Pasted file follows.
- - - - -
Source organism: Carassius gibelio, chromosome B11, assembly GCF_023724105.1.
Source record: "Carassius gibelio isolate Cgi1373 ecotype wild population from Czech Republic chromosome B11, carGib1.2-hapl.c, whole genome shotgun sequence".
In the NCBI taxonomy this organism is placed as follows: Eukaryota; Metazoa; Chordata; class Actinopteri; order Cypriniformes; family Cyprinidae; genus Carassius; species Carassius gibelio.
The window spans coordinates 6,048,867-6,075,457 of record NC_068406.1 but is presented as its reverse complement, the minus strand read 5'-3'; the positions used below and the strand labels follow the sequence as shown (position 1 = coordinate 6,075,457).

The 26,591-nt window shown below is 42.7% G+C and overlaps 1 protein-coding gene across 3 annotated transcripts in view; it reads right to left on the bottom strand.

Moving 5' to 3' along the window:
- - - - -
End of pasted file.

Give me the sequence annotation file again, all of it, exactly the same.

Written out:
Source organism: Carassius gibelio, chromosome B11, assembly GCF_023724105.1.
Source record: "Carassius gibelio isolate Cgi1373 ecotype wild population from Czech Republic chromosome B11, carGib1.2-hapl.c, whole genome shotgun sequence".
In the NCBI taxonomy this organism is placed as follows: Eukaryota; Metazoa; Chordata; class Actinopteri; order Cypriniformes; family Cyprinidae; genus Carassius; species Carassius gibelio.
The window spans coordinates 6,048,867-6,075,457 of record NC_068406.1 but is presented as its reverse complement, the minus strand read 5'-3'; the positions used below and the strand labels follow the sequence as shown (position 1 = coordinate 6,075,457).

The 26,591-nt window shown below is 42.7% G+C and overlaps 1 protein-coding gene across 3 annotated transcripts in view; it reads right to left on the bottom strand.

Moving 5' to 3' along the window: